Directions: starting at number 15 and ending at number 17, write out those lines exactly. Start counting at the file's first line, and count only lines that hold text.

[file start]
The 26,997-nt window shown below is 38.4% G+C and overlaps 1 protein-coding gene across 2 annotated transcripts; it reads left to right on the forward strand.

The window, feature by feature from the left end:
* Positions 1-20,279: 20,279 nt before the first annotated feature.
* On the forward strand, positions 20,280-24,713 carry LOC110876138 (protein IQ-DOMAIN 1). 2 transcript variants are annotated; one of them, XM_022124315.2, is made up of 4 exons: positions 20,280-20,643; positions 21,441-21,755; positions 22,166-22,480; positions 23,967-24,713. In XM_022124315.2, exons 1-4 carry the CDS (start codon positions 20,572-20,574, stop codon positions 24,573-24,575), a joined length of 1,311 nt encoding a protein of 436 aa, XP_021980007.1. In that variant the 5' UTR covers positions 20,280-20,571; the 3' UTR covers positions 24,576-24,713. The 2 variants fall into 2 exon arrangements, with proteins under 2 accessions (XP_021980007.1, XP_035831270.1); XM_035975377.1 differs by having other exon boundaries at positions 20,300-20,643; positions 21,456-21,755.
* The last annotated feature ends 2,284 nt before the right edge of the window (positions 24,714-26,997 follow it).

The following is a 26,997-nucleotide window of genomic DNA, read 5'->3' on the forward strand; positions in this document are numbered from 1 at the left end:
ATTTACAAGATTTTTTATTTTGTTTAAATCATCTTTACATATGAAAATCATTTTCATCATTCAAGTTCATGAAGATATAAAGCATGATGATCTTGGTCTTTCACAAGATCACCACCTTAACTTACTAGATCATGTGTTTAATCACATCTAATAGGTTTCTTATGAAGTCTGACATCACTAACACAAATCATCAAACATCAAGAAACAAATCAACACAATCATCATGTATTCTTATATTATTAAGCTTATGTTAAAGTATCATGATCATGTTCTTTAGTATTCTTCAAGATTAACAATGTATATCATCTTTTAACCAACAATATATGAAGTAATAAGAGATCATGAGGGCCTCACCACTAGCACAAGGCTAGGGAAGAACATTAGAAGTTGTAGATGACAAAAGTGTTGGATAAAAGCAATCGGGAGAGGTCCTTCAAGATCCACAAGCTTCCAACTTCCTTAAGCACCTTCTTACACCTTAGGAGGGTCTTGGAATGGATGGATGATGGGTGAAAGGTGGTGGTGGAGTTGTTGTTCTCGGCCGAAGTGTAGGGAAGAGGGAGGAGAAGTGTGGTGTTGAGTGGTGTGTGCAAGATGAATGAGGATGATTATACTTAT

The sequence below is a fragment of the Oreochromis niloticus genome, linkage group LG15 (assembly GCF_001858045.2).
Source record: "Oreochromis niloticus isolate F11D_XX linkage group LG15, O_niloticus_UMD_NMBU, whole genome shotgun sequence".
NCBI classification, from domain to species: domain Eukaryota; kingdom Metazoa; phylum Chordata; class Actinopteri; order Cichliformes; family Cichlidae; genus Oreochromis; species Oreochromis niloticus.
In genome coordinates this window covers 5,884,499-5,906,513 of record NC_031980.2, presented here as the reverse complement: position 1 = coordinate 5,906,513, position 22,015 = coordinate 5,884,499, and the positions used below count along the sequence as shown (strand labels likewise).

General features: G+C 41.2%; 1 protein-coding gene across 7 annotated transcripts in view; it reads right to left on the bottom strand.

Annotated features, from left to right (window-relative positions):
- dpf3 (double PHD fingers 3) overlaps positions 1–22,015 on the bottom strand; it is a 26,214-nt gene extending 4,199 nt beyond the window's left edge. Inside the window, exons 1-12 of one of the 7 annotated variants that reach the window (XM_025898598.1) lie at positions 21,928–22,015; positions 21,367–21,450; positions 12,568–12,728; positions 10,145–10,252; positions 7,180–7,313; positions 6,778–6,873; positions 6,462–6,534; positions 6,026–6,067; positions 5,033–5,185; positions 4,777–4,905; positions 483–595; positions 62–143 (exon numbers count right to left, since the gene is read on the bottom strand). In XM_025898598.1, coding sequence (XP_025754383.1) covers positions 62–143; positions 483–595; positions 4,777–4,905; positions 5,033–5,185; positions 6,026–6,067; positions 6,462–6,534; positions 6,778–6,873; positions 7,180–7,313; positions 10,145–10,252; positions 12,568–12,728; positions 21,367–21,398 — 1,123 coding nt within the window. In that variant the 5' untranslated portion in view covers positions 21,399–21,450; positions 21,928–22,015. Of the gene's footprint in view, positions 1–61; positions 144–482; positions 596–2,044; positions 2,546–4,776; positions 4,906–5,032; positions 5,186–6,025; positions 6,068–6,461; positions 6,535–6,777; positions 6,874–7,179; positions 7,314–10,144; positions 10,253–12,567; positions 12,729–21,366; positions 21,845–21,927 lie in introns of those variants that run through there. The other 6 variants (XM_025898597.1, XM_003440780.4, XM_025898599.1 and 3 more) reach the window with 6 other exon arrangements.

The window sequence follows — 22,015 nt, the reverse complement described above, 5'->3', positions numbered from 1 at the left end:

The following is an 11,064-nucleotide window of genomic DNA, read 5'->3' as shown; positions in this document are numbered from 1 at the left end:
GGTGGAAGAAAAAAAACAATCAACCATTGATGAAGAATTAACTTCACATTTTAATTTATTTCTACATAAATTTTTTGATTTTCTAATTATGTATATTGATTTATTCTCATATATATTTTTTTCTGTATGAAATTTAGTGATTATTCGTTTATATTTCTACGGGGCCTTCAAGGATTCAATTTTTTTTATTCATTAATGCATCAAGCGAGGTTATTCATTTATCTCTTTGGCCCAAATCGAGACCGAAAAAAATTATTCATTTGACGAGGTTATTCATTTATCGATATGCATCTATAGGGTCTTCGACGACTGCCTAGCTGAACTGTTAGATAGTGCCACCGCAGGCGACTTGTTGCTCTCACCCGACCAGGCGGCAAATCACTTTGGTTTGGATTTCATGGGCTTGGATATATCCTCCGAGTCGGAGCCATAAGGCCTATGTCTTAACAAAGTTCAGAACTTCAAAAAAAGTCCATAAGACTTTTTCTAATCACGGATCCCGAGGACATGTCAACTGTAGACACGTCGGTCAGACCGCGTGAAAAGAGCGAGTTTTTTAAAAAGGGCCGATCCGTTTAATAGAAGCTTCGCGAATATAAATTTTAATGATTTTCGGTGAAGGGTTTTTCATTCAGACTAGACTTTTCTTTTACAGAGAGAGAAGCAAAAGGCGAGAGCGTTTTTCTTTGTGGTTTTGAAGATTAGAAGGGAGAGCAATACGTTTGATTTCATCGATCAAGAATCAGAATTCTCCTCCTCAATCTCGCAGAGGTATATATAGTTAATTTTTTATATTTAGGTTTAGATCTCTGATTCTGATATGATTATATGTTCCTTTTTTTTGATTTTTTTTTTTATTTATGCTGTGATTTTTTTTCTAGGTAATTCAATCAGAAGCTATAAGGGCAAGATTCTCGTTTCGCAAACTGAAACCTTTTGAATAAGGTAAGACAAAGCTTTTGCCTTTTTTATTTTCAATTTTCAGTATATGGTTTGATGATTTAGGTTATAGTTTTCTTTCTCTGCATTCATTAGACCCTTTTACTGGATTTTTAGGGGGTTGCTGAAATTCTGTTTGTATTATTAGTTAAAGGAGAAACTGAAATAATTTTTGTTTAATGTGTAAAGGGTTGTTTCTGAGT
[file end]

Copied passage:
The window sequence follows — 22,015 nt, the reverse complement described above, 5'->3', positions numbered from 1 at the left end:

The following is an 11,064-nucleotide window of genomic DNA, read 5'->3' as shown; positions in this document are numbered from 1 at the left end:
GGTGGAAGAAAAAAAACAATCAACCATTGATGAAGAATTAACTTCACATTTTAATTTATTTCTACATAAATTTTTTGATTTTCTAATTATGTATATTGATTTATTCTCATATATATTTTTTTCTGTATGAAATTTAGTGATTATTCGTTTATATTTCTACGGGGCCTTCAAGGATTCAATTTTTTTTATTCATTAATGCATCAAGCGAGGTTATTCATTTATCTCTTTGGCCCAAATCGAGACCGAAAAAAATTATTCATTTGACGAGGTTATTCATTTATCGATATGCATCTATAGGGTCTTCGACGACTGCCTAGCTGAACTGTTAGATAGTGCCACCGCAGGCGACTTGTTGCTCTCACCCGACCAGGCGGCAAATCACTTTGGTTTGGATTTCATGGGCTTGGATATATCCTCCGAGTCGGAGCCATAAGGCCTATGTCTTAACAAAGTTCAGAACTTCAAAAAAAGTCCATAAGACTTTTTCTAATCACGGATCCCGAGGACATGTCAACTGTAGACACGTCGGTCAGACCGCGTGAAAAGAGCGAGTTTTTTAAAAAGGGCCGATCCGTTTAATAGAAGCTTCGCGAATATAAATTTTAATGATTTTCGGTGAAGGGTTTTTCATTCAGACTAGACTTTTCTTTTACAGAGAGAGAAGCAAAAGGCGAGAGCGTTTTTCTTTGTGGTTTTGAAGATTAGAAGGGAGAGCAATACGTTTGATTTCATCGATCAAGAATCAGAATTCTCCTCCTCAATCTCGCAGAGGTATATATAGTTAATTTTTTATATTTAGGTTTAGATCTCTGATTCTGATATGATTATATGTTCCTTTTTTTTGATTTTTTTTTTTATTTATGCTGTGATTTTTTTTCTAGGTAATTCAATCAGAAGCTATAAGGGCAAGATTCTCGTTTCGCAAACTGAAACCTTTTGAATAAGGTAAGACAAAGCTTTTGCCTTTTTTATTTTCAATTTTCAGTATATGGTTTGATGATTTAGGTTATAGTTTTCTTTCTCTGCATTCATTAGACCCTTTTACTGGATTTTTAGGGGGTTGCTGAAATTCTGTTTGTATTATTAGTTAAAGGAGAAACTGAAATAATTTTTGTTTAATGTGTAAAGGGTTGTTTCTGAGT